In the line of duty
In the leisure travel sector, the concept of duty of care is just taking off, and can be misunderstood,” says James Page, senior vice president and chief administrative officer of AIG Travel. “It’s less about travel companies reacting to disaster situations – a role that’s arguably best filled by travel insurance – and more about educating consumers on the risk of these events impacting their travels.”
Page speaks from the perspective of the US. Within the European Union (EU), consumers have been protected to some extent since 1992 by legislation [known in the UK as the Package Travel, Package Holidays and Package Tours Regulations] that makes tour operators responsible for every element of a holiday bought as one package, including flights, accommodation, ground transportation and more. EU travellers who buy their travel and accommodation separately, though, do not automatically benefit from such blanket cover.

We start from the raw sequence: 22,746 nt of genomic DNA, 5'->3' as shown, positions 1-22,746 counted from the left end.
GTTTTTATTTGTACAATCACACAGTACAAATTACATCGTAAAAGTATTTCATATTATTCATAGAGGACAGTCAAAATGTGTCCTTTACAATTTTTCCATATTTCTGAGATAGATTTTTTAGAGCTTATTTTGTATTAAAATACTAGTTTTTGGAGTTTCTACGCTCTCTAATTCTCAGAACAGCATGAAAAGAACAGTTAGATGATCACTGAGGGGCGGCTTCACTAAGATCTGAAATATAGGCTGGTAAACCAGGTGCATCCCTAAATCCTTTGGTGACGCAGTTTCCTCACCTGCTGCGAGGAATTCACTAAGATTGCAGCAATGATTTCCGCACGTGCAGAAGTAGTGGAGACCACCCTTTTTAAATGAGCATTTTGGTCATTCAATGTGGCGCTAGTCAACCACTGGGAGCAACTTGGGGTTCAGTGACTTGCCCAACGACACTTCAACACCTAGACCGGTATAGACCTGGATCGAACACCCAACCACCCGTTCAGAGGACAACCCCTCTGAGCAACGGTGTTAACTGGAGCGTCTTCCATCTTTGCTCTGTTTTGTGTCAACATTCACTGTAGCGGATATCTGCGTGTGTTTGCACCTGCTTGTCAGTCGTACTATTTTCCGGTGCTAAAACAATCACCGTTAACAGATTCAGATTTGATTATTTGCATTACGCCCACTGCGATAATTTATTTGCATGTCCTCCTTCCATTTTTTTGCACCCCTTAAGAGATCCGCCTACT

“There is a massively significant difference between flight-only clients and package holiday clients in terms of duty of care, even if they are flying with the same airline and that airline is owned by a tour operator,” says Sean Tipton, spokesperson for the British travel association ABTA.
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